Today is February 11th in Pittsburgh, Pennsylvania. This Red Admiral butterfly was photographed on August 27th, 2014. I was scouring Doak field for butterflies when this beaut flew in and stopped on a leaf. A real looker this one, sporting those smart red-orange bands, blue dots at the trailing ends of its hindwings, bright orange bands along its hindwing margins and even white tips on antennae. This butterfly is dressed to the 9’s.

“Where Would You Look?” asks a toughie. If you went outdoors today, or tomorrow, determined to find this Vanessa Atalanta, where should you look? To begin, they are common to all eastern US states, from Maine all the way south to Florida. Where in your area are they today, February 11th?

Answer? You’re unlikely to find their eggs, caterpillars, chrysalises or adults. Huh? Almost all the ones you will find in your garden, parks, farms, schoolyards and greenbelts fly up from Southern states in the Spring. Rarely do they overwinter as pupae. They are not well equipped to withstand northern winters. Remember those -9F nights we had this winter? This winged beauty has no adaptation for those temperatures.

You may hesitate to get into your car and drive 14 hours to St. Simons Island, Georgia. The butterflies take their time flying up from around there, but, that is what they do. Route I-95 anyone?


She Was a Sight!

Monarch Butterfly on Goldenrod photographed by Jeff Zablow at Raccoon Creek State Park in Pennsylvania, 9/5/14
This was what America was hoping and praying for: Monarchs. We asked for a flock of Monarchs sizable enough to send back down to Louisiana. Enough of them that we could believe that the Miracle of the Monarch migration would continue for our children and grandchildren. Winged beauties are known to naturalists around the globe. Why? Because these ounces of lovely defy all odds, all naysayers, and fly the miles from Toronto, Boston, Albany, Teaneck, Pittsburgh, Cleveland, Charlottesville, Alexandria . . . all the way to Mexico.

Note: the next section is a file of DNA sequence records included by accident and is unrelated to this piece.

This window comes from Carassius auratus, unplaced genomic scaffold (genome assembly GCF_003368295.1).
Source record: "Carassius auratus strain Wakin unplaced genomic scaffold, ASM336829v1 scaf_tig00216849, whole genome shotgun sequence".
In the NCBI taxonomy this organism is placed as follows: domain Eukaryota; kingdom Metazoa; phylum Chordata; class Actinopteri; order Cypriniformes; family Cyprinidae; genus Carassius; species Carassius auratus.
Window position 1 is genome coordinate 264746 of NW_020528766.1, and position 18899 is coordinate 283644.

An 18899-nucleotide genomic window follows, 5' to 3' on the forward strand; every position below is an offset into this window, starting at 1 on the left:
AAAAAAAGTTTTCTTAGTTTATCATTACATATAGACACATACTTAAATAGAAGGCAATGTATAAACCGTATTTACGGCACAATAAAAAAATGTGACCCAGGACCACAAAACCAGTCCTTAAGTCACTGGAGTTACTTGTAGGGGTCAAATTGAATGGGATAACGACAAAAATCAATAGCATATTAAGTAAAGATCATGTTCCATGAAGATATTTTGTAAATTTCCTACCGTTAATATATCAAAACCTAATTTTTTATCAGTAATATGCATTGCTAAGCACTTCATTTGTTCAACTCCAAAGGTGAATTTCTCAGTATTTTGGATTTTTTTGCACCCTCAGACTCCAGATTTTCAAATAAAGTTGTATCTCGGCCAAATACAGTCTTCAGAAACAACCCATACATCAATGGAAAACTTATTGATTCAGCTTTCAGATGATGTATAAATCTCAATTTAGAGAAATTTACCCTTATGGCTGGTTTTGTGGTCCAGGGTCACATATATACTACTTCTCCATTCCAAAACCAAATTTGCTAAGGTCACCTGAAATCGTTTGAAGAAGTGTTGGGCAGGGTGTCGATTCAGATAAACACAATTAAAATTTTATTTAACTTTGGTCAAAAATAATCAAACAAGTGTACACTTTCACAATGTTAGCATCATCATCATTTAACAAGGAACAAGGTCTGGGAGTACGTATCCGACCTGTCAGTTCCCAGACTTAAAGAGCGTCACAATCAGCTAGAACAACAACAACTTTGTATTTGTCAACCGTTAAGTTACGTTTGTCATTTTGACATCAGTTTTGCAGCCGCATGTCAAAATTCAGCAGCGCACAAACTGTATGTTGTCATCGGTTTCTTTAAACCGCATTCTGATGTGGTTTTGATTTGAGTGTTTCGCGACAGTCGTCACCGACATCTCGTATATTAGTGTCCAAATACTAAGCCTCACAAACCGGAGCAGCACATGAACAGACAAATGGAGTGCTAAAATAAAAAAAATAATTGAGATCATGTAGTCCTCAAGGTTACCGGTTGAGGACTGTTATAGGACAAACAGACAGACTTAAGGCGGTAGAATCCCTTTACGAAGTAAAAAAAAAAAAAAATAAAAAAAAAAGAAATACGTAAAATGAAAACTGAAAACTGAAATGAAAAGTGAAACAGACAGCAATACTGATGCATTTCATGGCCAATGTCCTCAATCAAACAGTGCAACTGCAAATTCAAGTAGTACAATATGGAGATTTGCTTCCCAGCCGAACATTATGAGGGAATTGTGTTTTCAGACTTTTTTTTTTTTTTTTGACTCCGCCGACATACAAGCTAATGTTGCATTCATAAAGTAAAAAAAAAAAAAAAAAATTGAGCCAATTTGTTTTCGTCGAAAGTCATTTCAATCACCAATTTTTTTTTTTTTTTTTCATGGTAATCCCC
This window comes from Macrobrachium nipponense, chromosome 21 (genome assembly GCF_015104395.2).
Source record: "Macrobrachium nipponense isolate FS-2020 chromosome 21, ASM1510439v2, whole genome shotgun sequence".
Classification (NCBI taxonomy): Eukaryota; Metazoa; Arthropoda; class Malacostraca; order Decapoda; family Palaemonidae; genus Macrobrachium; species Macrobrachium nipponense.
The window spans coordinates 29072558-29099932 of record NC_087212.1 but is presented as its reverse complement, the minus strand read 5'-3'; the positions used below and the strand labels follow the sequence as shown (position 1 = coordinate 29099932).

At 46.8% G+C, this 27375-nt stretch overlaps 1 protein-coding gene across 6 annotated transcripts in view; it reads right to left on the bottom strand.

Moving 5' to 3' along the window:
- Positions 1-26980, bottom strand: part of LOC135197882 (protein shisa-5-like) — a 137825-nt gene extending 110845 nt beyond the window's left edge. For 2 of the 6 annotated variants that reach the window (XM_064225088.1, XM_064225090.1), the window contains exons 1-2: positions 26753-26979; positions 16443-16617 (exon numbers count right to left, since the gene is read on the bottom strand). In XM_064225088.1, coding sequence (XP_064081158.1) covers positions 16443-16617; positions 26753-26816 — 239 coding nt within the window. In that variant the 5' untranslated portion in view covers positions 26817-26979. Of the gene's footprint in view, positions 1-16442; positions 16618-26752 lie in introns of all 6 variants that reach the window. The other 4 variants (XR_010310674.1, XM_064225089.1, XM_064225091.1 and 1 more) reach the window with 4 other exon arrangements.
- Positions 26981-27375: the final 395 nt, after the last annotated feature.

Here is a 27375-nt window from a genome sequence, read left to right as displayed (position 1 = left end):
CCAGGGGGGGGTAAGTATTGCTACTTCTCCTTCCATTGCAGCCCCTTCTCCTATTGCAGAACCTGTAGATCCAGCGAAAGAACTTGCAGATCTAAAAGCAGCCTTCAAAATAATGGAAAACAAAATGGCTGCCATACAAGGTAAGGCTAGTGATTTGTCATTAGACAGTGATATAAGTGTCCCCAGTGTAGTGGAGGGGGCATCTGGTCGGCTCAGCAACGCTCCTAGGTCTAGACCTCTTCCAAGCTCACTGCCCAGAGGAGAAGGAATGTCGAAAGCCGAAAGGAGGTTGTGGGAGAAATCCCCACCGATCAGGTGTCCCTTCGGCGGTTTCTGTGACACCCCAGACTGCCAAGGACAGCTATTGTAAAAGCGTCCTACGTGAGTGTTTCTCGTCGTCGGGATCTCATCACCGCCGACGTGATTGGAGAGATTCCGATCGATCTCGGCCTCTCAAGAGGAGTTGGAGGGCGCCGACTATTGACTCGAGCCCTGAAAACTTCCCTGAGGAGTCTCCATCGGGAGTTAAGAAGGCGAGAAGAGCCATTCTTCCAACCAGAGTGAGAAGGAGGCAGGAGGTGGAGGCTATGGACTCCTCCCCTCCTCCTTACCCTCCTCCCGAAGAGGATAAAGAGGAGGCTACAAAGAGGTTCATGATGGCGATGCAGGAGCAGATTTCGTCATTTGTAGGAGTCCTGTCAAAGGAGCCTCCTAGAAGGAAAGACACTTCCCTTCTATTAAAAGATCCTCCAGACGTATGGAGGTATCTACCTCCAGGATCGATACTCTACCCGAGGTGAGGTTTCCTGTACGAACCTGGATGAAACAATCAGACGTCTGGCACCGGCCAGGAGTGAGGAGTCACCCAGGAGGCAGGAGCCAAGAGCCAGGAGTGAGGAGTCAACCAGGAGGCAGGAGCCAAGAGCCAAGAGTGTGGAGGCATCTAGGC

The science of the migration is mostly understood, sort of. This too adds to their mystique. Mystique is hard to come by nowadays. Danaus Plexippus still titillates us, even in 2015.

Just look at her. She’s strikingly beautiful, in Doak field on September 5th, as she methodically drinks nectar, pleased that several species of goldenrods would drip unlimited juice.

Oh, and she was there with happy Jeff, happy to share those 100+ acres of field with an unpretentious, drop-dead beauty.

Winter Antidote X?


Do I Know You?

Wildflower photographed by Jeff Zablow at Raccoon Creek State Park in Pennsylvania, 9/5/14

It is a fine September for viewing the beauty of the natural world. Butterflies are flying, topped by Monarchs reappearing in Doak field. In this Southwestern Pennsylvania field, wildflowers are everywhere. The 100 acres are awash with several species of Goldenrod blooms. The Goldenrod, Bergamot and Joe Pye weed are sirens on the rocks, beckoning hungry butterflies, causing them to take breaks from their romantic pursuits and take nectar. That is to say, you’ll need sugar to continue searching for mating opportunities.

Folks wonder, why do you go to the same field so often? What can possibly be new there for you?

New? I often encounter new butterflies, new situations, new plants and new wildflowers. New insects, new things. New is almost a constant in an undeveloped habitat.

It was September 5th and my scan of the field zoomed in on these wildflowers. Do I know you? Have I seen these before? I didn’t and don’t think so. New!

I’m going to go to my wildflower field guides, and attempt to identify this dainty bloomer. If I can’t conclusively do that, then I’ll contact Shane Miller at Raccoon Creek State Park’s Wildflower Reserve. He is the ultimate resource for identifying botany.

Pete came back with our ID, Gaura biennis, Biennial beebalm. We just keep on learning, No?

New is good. New is stimulating. New is Fun!